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                                                                     Graphic from the Daily Mail

By Paul Goodman
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From one point of view, it is not localist to bar councils from raising council tax by more than 2% if they wish, and Eric Pickles's claims to localism are therefore a pile of hokum.  From another, empowering local residents to approve or veto such rises is a localist move, and the Communities Secretary is right to have put it in place.  Then again, it can be argued that such polls are all very well, but it isn't localist to have them enforced on local authorities from Westminster and Whitehall.

The theory is contested but the results are clear.  The Daily Mail this morning reports that one in three councils are ignoring Pickles's plea to freeze bills.  That's another way of saying that two out of three are not doing so, and that the Communities Secretary's mission is getting his own way more often than not.  The Mail's own graphic shows how Band D rises have tailed off following the formation of the Coalition in 2010, and Pickles's consequent appointment to the Communities Department.


What Pickles is doing isn't pretty – at least if you're a localism purist – but it is effective.  (And if you were a localism purist, you wouldn't start from here: the local tax base is relatively small, and until or unless that changes, real localism is a hazy dream).  Near the base of the Mail's report, in the proximity of the usual tough quote from the Taxpayers' Alliance and the customary bleating one from Labour, is the Communities Secretary's claim about the average Band D bill.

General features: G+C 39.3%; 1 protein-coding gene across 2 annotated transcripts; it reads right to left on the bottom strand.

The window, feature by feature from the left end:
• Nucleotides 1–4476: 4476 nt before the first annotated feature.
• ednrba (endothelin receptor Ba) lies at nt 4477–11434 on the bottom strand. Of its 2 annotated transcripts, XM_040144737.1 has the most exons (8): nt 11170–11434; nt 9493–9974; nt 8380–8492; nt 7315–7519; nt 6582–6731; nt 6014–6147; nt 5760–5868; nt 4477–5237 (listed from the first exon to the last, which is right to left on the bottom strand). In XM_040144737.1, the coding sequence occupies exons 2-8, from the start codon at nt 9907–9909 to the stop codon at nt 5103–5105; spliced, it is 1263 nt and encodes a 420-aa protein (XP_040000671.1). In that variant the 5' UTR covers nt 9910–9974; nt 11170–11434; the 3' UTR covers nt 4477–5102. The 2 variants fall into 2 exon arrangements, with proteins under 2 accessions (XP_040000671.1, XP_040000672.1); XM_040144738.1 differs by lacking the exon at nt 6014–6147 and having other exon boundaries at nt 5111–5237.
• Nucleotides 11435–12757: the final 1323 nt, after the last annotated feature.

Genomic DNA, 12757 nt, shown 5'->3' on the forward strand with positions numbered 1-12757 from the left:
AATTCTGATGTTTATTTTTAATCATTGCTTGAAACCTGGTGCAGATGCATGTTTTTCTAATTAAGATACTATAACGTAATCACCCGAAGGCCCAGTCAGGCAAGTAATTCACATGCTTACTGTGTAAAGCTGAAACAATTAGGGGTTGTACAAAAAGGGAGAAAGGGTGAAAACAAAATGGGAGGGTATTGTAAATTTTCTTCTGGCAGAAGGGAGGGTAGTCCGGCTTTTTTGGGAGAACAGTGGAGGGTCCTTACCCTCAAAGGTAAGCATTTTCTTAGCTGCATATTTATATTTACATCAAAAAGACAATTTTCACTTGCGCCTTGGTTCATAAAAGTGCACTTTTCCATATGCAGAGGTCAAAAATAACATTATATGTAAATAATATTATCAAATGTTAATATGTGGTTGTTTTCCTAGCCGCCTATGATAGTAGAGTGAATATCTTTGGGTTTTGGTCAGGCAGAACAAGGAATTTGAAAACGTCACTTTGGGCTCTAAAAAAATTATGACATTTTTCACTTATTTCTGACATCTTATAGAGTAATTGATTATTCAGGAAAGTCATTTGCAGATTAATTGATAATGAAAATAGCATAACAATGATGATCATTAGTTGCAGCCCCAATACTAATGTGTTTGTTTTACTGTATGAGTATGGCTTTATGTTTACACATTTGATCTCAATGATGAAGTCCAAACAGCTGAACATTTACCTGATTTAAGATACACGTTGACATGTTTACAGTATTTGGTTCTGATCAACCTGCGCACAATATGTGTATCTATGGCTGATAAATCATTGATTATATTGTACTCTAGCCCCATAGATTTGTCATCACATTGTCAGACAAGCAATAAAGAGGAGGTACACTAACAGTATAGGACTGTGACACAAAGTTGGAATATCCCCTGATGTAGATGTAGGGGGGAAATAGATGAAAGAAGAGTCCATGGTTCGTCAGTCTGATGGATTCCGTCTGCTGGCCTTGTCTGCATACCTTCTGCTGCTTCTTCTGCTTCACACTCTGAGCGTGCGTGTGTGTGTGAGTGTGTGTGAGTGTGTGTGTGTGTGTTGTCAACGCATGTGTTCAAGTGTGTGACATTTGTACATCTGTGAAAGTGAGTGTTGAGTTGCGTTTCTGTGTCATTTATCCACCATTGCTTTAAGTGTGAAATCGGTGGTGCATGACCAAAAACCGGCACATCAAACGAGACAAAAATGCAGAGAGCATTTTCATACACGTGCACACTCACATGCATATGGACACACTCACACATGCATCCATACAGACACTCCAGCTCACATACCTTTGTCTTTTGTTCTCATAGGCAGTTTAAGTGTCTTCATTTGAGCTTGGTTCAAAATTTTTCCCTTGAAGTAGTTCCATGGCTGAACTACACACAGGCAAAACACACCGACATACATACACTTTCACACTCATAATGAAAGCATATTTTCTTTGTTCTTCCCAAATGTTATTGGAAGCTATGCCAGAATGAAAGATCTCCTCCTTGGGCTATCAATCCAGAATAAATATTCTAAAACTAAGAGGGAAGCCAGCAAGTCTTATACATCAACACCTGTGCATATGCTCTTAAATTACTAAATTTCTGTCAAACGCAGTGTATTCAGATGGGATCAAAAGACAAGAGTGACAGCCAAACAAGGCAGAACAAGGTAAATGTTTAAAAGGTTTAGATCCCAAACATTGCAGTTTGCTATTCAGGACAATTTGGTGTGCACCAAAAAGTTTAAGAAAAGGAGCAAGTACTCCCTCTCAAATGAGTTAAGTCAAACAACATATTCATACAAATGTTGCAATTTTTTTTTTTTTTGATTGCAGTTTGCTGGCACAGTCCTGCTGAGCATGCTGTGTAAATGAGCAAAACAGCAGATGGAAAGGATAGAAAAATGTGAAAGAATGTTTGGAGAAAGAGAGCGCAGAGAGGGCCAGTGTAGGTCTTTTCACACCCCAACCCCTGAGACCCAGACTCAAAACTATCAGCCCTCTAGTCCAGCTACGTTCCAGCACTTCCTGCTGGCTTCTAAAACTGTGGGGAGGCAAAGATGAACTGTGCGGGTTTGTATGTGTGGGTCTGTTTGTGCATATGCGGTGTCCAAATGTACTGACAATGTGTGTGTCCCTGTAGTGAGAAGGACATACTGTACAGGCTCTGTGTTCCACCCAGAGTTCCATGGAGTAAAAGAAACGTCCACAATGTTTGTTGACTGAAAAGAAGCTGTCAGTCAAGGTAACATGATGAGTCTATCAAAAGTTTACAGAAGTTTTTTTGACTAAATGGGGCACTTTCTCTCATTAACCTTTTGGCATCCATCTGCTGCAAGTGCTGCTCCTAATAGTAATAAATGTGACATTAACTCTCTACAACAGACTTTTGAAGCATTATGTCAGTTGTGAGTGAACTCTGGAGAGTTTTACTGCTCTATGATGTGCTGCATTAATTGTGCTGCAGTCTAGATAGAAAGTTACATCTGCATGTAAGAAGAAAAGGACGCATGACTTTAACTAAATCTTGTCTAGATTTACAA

"The average council tax bill has gone down in real terms by 9.7 per cent since the election of the Coalition in spring 2010," the report says.  Matthew Sinclair of the TPA says that "‘at a time when household budgets are being squeezed by stagnant wages and rising prices, councils have a duty to ease the burden they place on residents" – a point of view put regularly on this site by our very own Harry Phibbs.

This is right.  Councils can always find special circumstances to plead an exception – including some Conservative ones.  But if some Tory local authorities can find a way of freezing council tax, there's no good reason why others can't find a way.  Beset by high fuel prices, low savings rates and soaring electricity bills, most voters will be pleased by the results of Pickles's brutalism.  But don't expect them to display their gratitude in May's elections.

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